Ah, Shadowrun. Perhaps one of tabletop gaming’s most evocative settings, saddled with one of its most complex role-playing systems. For years, gamers have marveled over Shadowrun’s amazing world where Man meets Magic and Machine, then backed away slowly when they hit waves of rules concerning character creation, combat, magic, the Matrix (Shadowrun’s virtual reality internet), and so much more. There are more complicated games out there, but the mechanics that fuel Shadowrun’s various aspects have been a big turnoff to many over the years.
Now, finally, a viable alternative exists. Catalyst Game Labs recently released Shadowrun: Anarchy, a rules-light, narrative-focused re-imagining of the entire game. Powered by the same bold and dynamic system that forms the backbone of the Valiant Universe Role-playing Game, Shadowrun: Anarchy swaps out Shadowrun’s tactical rules for fast-paced, immersive, collaborative storytelling.
The core mechanic of Shadowrun: Anarchy is quite similar to its predecessor: form a dice pool of D6s, roll it, count your hits (5’s and 6’s), if you get enough of them, you succeed. Anarchy, when you boil it down, makes two big changes to the system. First is the concept of “Shadow Amps.” Basically, all the “stuff” of Shadowrun…the magic, the hacking, the cyberware…has been abstracted into Amps. An Amp is really little more than a small statistical bonus: some extra dice for your pool here, a reroll of misses there. Think Feats from d20, or Stunts from Fate Core, and you’re a little over halfway there. That, plus a little narrative positioning, is all there is to it. There are still spells and programs and wired reflexes and what-not; they all just boil down to those two little factors, though.
It sounds a little weak, but when you combine it with Anarchy’s other big change, it’s potent. The cornerstone of “The Cue System” that powers Anarchy is in the structure of the game’s shared narrative. The GM is only in partial control of Anarchy. After the GM sets the scene, the players go around the table narrating what happens. They have full creative license to introduce new NPCs, create encounters, even start a fight! There is a system of rules in place to prevent total…um, Anarchy…like fate points that can be used to alter the turn order, or for emergency heals, but for the most part, the players themselves are in charge of their own destinies. Characters have “Cues” and “Tags” which work as a kind of catalyst to inform a player on the kinds of narratives they can spin on their turns. Once everyone’s had a turn to act out their killer-for-hire fantasies, the spotlight goes back to the GM, who progresses the story to the next scene. More than most RPGs, the GM here really is less of a storyteller/director, and more of a gameshow host/referee.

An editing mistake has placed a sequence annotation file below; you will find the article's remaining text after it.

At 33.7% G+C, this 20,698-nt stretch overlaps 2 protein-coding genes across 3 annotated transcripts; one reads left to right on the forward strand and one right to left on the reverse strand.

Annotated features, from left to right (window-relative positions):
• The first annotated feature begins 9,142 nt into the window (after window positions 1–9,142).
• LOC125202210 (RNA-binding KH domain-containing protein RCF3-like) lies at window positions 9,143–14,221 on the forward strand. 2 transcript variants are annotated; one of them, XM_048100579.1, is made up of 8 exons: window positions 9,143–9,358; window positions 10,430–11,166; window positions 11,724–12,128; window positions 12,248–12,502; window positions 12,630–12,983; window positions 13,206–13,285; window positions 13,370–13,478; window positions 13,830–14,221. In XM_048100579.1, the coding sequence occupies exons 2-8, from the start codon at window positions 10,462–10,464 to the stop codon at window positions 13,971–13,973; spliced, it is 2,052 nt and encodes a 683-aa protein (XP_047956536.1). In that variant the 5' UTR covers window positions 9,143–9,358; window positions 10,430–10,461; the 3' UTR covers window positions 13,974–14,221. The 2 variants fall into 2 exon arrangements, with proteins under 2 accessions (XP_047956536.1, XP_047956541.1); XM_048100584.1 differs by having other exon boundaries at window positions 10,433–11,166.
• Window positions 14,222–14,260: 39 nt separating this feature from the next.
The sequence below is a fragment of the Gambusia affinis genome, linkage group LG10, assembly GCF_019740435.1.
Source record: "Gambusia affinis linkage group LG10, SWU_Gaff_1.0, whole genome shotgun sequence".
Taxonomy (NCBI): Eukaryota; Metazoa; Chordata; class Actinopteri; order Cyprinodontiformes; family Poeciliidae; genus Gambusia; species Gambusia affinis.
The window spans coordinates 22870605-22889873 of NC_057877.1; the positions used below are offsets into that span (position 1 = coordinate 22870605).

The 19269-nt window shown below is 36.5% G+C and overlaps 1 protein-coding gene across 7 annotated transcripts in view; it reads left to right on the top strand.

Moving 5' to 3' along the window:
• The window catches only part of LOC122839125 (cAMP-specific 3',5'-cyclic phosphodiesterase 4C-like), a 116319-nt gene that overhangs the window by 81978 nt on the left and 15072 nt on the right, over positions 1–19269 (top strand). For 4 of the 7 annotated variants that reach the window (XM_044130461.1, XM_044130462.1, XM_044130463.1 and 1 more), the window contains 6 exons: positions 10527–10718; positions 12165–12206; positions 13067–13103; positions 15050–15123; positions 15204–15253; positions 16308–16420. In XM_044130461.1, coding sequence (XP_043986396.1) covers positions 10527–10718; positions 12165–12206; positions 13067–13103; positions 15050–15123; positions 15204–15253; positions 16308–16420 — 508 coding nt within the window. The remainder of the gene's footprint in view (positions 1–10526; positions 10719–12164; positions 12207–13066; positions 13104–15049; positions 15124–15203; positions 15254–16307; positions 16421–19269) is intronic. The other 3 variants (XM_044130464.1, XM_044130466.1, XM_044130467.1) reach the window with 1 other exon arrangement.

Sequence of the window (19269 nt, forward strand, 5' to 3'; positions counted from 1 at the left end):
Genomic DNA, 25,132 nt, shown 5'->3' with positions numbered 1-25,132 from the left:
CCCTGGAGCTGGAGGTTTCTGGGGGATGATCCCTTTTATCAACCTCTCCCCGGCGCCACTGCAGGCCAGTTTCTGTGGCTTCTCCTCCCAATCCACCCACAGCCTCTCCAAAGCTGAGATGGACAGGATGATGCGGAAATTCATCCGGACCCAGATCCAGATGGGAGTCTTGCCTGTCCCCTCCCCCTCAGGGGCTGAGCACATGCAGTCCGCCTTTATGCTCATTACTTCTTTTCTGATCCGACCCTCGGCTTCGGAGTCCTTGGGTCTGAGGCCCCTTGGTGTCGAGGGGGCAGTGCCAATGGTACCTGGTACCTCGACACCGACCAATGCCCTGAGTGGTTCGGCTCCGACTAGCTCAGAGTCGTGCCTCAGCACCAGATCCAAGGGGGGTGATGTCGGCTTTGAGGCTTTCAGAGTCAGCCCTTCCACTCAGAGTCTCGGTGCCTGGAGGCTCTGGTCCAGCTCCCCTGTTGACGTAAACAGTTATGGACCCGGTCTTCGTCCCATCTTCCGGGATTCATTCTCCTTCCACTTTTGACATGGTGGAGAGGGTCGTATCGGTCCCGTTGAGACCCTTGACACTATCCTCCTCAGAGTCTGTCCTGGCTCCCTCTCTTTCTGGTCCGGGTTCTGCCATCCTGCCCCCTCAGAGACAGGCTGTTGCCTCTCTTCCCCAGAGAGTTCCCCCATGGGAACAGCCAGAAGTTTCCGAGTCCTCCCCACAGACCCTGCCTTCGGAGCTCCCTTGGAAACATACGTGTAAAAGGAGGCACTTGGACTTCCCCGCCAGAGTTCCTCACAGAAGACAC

A number of smaller changes ripple outward from those larger shifts. Adventures, for example, are now one page long, containing the setup, a list of potential scenes, and some notes on the kinds of complications Shadowrunners can expect. The corebook comes with dozens of them, allowing a GM to run an evening of Shadowrun: Anarchy off the cuff in a matter of minutes. All the logistical headaches of gear, lifestyle, ammunition and such are long gone; most of that stuff is abstracted into karma, now, which still functions as your experience points. Combat is still fairly deadly, but the tactical, map-‘n-minis nature of it is almost completely gone; ranges, for example, are abstracted into “Close,” “Near,” and “Far.” Similarly, hacking the Matrix, rigging drones, and Astral combat are all now just a couple of dice rolls and the all-awesome power of “narrative positioning.”
It’s important to note that Shadowrun: Anarchy may streamline a lot of the rules, but Anarchy is still very much a role-playing game, however non-traditional it appears. There is still quite a bit of meat on the bone, mechanically-speaking. I’d say, personally, that Anarchy brings Shadowrun’s complexity down to a level equal to, say, the current edition of Dungeons & Dragons. So definitely simpler than the original game, but there’s a chance it still could be too fiddly for some. Overall, though, I think Shadowrun: Anarchy is a brilliant riff on the original material. Put away your half-finished Cortex Plus and Fate Core hacks, and plunk down some nuyen for this game. You will not be disappointed.